I had a great day in the office the other day. It was a day of follow-up appointments, and it was a day filled with patients who told me they were having nothing but hum-drum, boring dreams, mostly about the previous day’s events.
This sort of—yawn—day may not make for great blog entries, but it was a great day for the homeopath. This is a sign of doing good work in homeopathy. Do I need to also mention that these patients had no complaints, either at the physical or mental level? It is not a 100% correlation that boring, hum-drum dreams coincide with health, but in the context of homeopathic treatment, it is fairly high. In all these patients, having boring dreams represented a dramatic shift from their anxious dreams of the past. The shift in the dreams in turn pointed to a shift in the underlying 4th level state (see my Levels of Healings on the right).
Patients have often called me the “dream doctor.” Not all homeopaths are “dream doctors.” but if they want to fulfill the holistic potential of homeopathy, they should be. Most of us feel the mind-body split that conventional medicine thrusts on us. The conventional doc chooses not to see the connection between the anxious, pressured dreams at night and the high blood pressure he measures during the day. The psychiatrist writing a Ritalin prescription looks past the connection between the child’s daytime hyperactivity and nighttime dreams of being pursued by monsters.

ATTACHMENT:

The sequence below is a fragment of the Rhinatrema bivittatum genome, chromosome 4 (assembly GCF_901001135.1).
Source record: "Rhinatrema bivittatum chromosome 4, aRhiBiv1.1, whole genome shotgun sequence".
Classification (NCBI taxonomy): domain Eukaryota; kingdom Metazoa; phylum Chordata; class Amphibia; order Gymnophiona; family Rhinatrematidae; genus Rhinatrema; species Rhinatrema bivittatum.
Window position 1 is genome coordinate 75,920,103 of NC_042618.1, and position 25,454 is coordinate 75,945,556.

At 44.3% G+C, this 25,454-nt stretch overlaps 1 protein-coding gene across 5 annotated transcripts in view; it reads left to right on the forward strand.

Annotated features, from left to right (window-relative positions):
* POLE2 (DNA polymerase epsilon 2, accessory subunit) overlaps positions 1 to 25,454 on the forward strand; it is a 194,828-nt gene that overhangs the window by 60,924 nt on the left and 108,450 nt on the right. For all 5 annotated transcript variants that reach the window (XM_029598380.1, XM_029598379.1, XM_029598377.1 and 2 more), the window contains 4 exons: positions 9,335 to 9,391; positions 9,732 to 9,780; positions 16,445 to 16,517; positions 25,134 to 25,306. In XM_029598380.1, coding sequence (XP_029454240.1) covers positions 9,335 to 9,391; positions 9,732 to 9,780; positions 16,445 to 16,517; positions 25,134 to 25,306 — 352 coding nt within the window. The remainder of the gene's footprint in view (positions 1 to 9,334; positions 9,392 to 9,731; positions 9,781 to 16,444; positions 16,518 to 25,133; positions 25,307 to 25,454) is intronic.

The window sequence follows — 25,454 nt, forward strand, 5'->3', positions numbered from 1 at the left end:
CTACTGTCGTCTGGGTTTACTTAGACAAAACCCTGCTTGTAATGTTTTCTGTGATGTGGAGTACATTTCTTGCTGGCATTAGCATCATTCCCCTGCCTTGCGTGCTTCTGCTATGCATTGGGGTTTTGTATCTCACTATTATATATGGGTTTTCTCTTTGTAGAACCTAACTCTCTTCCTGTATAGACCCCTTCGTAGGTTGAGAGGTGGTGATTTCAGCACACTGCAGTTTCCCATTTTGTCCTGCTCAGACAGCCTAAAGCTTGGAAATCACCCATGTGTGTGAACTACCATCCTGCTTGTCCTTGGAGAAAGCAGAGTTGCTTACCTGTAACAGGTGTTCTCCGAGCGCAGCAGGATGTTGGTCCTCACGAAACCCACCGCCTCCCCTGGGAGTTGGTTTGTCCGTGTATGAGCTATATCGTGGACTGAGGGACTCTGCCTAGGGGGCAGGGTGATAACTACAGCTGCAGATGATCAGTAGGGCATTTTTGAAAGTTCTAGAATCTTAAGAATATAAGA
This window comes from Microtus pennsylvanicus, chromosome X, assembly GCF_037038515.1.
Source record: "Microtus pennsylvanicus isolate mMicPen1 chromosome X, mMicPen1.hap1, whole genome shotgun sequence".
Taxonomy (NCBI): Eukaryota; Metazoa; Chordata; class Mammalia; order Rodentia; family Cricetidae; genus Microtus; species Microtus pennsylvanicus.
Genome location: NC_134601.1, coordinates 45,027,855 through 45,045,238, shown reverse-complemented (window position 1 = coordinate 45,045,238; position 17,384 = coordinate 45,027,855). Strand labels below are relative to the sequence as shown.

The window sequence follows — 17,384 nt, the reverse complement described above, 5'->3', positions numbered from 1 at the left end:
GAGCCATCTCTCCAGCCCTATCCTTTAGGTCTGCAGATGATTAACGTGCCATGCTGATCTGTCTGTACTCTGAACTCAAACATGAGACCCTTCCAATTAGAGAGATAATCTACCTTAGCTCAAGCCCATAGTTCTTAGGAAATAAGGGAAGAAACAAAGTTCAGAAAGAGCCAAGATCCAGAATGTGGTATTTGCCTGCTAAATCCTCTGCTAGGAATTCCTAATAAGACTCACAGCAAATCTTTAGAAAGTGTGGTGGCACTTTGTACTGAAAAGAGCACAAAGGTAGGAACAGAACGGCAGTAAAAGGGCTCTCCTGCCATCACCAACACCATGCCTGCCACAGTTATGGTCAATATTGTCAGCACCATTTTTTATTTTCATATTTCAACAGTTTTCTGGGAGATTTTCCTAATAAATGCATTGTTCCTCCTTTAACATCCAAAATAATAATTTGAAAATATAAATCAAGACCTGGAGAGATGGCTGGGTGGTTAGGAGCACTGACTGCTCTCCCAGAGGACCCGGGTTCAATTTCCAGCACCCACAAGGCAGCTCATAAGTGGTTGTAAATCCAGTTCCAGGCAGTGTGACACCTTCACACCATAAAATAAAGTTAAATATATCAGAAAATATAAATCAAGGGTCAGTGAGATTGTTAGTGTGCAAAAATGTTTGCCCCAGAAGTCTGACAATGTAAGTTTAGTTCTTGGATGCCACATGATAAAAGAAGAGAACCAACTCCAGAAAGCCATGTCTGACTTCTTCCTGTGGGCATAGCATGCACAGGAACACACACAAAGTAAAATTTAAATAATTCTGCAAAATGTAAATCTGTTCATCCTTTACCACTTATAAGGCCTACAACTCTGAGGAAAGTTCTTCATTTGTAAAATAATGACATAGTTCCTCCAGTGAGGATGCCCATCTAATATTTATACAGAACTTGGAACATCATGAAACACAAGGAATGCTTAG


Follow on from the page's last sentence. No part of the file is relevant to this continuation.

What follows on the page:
The homeopath makes a conscious choice to find the connection between the dreams and the sensations of the body. Years ago now, I spoke with Dr. Divya Chhabra about a case I was having trouble solving. I summarized the case to her. As we were discussing it, a dream this patient had came to mind. It bothered me, because in the context of the case, the dream made no sense. Mid-way through the discussion, I told Dr. Chhabra the dream. It became clear that I had dealt with this troublesome dream by throwing it out, stamping it in my mind as “confusing anomaly.” Observing this, her comment was, “Well, you can’t ignore it.”
Indeed, you can’t. There’s always that tension in homeopathic casetaking. You are three hours into the case and a small voice whispers I have no idea what this patient is telling me or what remedy he needs. Feeling uncomfortable in this uncertainty, there is the strong urge to grab for solid ground. Thinking you’ve got it, you breathe an inner sigh of relief. Ah, there it is you think, another case solved. Yet, it turns out be the wishful thinking of an unsettled mind. To find that solid ground, you screened out some critical information that didn’t quite fit your amazing solution.
It’s that piece of information in the case that does not fit that is often the doorway into deeper levels and the correct prescription. In my experience, to choose to ignore the “confusing anomaly” brings the patient back no better and still dreaming anxiously. Training myself to not screen them from view has been a major part of my development. This requires a bit of humility.
Learning to sit, comfortable in the uncertainty, is the spiritual core of the homeopath’s discipline. The case often does not come clear through hard-headed analysis. Rather you may have to hold a space for it to enter, like a guest who arrives late and mistakenly knocks at the back door. You want to give a remedy and bring inner peace to the patient in front of you. Yet to do that is to learn to be that inner peace yourself, being as if an eye of a hurricane. Practicing homeopathy is inseparable from spiritual development.